Review of Eleanor Brown’s “The Light of Paris”

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If you are going through a tough or static time in life when you think you should make a major change, this book is for you. It is the kind of book that stays with you days after reading it. What it points out is that there are risks in life no matter what you do.

Stay or go. Sometimes, just sometimes, the risk to go is worth taking.

Eleanor Brown sets up the risks of life changes in her double narrative in “The Light of Paris” by varying chapters from Madeleine in 1999 and Margie in 1919.

In 1999, when we meet Madeleine, she is married to Phillip and lives in a large city. He is a social climber and major controller and narcissist who sees only his own reflective needs.  By the end of the first chapter, it is clear that Madeleine is tired of Phillip’s constant criticism and expectations for her life.

And, so, she takes off to visit her equally critical mother, Mrs. Bowers, who lives in a small town called Magnolia where Madeleine was brought up. Her mother is selling the family home and Madeleine wants to help her — starting with the attic where she finds her grandmother’s journal.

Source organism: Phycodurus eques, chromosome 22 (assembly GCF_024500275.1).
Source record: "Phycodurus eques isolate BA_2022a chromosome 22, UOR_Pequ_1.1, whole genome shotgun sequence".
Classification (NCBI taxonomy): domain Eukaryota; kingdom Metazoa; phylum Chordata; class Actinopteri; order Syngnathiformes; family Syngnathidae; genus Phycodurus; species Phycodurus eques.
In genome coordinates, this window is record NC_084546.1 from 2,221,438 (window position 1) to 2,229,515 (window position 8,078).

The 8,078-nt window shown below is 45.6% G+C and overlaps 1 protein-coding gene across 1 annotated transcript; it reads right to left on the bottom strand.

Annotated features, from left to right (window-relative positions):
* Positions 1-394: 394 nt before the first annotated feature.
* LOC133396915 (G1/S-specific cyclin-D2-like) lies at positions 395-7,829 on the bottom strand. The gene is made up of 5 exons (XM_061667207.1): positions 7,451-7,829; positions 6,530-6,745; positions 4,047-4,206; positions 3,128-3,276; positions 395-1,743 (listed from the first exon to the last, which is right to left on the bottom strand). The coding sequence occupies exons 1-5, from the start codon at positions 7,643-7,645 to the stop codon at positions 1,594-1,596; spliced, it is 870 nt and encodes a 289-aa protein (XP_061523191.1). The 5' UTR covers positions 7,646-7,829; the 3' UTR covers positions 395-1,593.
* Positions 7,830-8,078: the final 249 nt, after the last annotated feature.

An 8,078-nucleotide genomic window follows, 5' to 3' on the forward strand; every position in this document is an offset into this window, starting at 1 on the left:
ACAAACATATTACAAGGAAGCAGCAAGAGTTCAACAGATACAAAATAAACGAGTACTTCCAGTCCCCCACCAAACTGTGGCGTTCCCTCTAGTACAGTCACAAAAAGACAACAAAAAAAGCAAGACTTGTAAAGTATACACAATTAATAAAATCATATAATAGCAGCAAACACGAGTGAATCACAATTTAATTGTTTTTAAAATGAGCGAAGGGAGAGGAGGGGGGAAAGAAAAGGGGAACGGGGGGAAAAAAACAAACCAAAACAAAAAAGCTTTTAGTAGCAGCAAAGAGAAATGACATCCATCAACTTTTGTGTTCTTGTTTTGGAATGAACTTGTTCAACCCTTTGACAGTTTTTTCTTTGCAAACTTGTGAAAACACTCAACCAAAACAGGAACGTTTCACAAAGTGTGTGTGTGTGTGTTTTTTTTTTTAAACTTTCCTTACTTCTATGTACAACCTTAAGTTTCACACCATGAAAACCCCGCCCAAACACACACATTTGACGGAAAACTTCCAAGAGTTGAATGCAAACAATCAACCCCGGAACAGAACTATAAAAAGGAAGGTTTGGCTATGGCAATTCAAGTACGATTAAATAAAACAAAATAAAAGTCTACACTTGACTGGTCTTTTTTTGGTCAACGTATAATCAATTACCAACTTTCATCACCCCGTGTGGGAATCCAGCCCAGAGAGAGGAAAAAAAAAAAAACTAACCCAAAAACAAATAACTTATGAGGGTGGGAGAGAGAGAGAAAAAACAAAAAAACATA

Very quickly, Madeleine immerses herself in that journal. She also renews her love of gardening and painting. And, of course, she meets Henry, a down to earth chef who lives next door and actually cares about her.

The puzzle for Madeleine is that the Margie in the 1919 journal is not the Margie Madeleine remembers. What Madeleine remembers was a grandmother who was dignified and reserved and content with her life. In the journal, however, she meets a dreamer and risk taker and a woman who wants to marry for love.

Madeleine also discovers a woman who was willing to step out into the unknown world of art in Paris over an entire summer where she meets and falls in love with one particular artist named Sebastian. The oldest son in his family, he was given five years of his life to explore his art. Unfortunately, his meeting with Margie was at the end of that period.  As a result, she is devastated when he leaves both her and Paris.

However, Margie’s life is not over. On returning home she marries an old friend named Robert Walsh, a friendship she renewed aboard ship.  To Madeleine, it seemed as though, once returned home, Margie simply gave up her dream to marry for love, instead accepting her lot in life with dignity and peace.

However, as honourable as that might have been, Madeleine decides she does not want to stay married to Phillip and returns to a new life in Magnolia.

Of course, there is a family secret in this story that affects all three generations of women. Since I don’t want to spoil the story, readers will have to read the book to find out what that secret is — although some may have guessed what it might be.

I enjoyed this book very much. If I have any complaints it was that character names and locations were sometimes hard to follow. Regardless, my rating for this book is 4 stars out of 5.

Published by G. Putnam`s and Sons in July 2016, it has 308 pages.